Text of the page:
One of the park owners -- a handyman with tools and equipment -- moved our new porch from its previous home to our site on the front-end loader of a tractor. It looked rather odd, but it worked. Several other neighbors drifted in to be part of the project. One was a master carpenter, several were good "followers of orders" and all had strong backs and willing hands.
As they muscled the porch up to the side of our fifth-wheel, we realized we had some problems. The length and width were good but the roof was so low it kept our door from opening. Whoops! And when the door was opened, one of the roof supports kept it from opening fully. Double whoops!
I was inside the trailer putting away the clean breakfast dishes when I heard ominous sounds: SSccrraappee, UUgghh, SScchhrreeeech "Just a little more." The helpers were pulling our porch away from our door again, trapping me inside the trailer! All I could do was watch out the window and listen.
It was a fascinating conversation. Bruce and several helpers spoke English. The master carpenter mostly spoke English but often had to translate for his French-speaking helper. There seemed to be some difference of opinion because there was plenty of hand-waving and shaking of heads in both languages.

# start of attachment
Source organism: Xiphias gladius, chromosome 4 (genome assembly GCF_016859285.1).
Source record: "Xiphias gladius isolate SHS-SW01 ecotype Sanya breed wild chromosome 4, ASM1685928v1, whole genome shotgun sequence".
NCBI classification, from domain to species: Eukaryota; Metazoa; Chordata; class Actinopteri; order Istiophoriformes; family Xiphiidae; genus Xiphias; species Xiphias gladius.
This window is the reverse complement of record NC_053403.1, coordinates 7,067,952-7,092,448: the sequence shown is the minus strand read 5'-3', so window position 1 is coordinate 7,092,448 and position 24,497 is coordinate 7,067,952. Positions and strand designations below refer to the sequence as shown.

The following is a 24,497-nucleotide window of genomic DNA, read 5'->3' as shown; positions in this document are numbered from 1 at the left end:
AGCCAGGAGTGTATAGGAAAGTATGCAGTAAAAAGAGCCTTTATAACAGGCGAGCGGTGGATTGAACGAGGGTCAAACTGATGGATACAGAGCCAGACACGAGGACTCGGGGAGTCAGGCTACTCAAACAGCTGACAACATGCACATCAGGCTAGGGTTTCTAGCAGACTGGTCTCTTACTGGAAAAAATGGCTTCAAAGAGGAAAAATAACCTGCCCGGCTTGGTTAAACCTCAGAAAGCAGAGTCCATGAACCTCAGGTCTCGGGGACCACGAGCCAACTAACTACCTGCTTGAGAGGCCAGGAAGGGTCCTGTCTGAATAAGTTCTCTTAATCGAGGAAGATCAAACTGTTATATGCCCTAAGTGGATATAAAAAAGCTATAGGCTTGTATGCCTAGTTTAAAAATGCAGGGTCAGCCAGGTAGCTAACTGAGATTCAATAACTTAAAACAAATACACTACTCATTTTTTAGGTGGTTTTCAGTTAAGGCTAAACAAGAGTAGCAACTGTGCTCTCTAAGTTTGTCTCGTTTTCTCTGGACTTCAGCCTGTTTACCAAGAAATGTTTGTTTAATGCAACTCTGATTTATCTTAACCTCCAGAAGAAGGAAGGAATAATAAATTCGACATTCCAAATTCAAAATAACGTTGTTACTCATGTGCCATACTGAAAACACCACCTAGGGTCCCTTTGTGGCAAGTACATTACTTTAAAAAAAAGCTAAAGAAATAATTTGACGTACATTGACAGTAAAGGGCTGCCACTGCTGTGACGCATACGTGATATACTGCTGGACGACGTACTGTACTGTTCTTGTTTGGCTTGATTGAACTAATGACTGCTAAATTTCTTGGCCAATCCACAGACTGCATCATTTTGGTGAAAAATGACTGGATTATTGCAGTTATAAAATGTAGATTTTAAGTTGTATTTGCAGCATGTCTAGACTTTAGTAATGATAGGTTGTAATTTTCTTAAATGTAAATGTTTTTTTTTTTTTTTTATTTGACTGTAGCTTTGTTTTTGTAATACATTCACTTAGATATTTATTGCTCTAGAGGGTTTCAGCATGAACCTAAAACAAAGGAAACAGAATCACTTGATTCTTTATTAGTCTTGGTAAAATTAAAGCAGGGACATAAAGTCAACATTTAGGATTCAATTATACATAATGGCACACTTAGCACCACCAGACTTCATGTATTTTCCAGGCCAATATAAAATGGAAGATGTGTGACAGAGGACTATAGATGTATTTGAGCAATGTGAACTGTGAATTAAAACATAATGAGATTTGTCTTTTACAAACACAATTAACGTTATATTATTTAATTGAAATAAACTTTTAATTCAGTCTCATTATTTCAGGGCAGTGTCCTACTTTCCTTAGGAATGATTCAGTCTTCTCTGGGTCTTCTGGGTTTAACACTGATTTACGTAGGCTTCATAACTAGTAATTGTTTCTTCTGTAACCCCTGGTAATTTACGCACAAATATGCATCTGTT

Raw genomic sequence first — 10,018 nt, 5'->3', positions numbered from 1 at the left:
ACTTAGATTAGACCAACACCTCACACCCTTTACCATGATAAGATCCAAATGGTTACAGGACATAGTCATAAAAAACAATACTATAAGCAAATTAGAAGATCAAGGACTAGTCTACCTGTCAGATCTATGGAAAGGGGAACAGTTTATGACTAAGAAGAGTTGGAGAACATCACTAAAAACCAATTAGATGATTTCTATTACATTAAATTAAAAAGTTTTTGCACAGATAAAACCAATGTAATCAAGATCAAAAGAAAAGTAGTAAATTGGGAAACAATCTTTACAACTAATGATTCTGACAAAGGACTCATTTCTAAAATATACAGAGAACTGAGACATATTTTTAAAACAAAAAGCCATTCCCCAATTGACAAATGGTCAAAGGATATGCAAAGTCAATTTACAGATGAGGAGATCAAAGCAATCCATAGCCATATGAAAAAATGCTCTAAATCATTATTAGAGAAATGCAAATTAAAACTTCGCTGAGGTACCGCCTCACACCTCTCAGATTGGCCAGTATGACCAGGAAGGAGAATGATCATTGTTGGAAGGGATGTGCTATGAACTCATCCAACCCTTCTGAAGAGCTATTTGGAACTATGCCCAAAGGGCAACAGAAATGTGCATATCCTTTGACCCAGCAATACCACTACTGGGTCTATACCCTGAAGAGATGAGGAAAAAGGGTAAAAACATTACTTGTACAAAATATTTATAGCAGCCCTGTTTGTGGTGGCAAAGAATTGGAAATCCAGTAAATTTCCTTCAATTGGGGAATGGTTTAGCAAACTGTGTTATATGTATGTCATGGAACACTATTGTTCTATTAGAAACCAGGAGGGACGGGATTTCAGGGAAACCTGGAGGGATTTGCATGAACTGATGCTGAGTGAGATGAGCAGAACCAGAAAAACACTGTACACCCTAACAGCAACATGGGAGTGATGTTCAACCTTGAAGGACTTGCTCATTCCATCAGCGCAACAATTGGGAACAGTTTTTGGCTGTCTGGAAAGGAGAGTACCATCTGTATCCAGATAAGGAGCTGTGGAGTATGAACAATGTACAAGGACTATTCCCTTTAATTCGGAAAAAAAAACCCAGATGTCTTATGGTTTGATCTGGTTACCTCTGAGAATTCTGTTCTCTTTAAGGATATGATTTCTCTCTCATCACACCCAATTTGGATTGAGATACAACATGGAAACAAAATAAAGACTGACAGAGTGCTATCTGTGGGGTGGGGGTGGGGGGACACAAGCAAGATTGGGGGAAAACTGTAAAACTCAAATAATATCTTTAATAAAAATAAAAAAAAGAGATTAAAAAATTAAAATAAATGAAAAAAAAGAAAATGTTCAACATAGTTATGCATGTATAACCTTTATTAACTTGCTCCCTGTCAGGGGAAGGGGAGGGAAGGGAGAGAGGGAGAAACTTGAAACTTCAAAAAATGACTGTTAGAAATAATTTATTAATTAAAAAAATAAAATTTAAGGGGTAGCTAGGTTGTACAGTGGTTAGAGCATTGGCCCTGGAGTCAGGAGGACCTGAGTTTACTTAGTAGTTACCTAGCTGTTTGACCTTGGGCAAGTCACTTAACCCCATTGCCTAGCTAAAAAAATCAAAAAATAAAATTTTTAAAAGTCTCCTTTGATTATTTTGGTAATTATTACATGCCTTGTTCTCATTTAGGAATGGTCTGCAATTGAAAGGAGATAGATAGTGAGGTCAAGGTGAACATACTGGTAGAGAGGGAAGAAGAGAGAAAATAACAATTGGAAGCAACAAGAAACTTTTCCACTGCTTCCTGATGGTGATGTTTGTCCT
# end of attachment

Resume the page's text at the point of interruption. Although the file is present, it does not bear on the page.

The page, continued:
Finally I began to hear more hopeful sounds: BLAM, BLAM as the original upright supports were removed. New and higher roof supports were added, BANG, BANG, in positions that did not interfere with the door. But the roof was still too low.
For a few moments it was quiet as I heard many voices sharing ideas and solutions. And then, again, there were sounds of hammers ripping out nails --SSqquueeaakk, WWrreenncchh. What in the world are they doing, I thought, tearing up instead of fixing up?
Then the air was again filled with grunts and groans as our husky helpers shoved and pushed the remodeled porch back into its proper place. Voila! The door could now open, close, and, when open, lie flat against the trailer wall.
Our friends and neighbors had successfully raised the roof!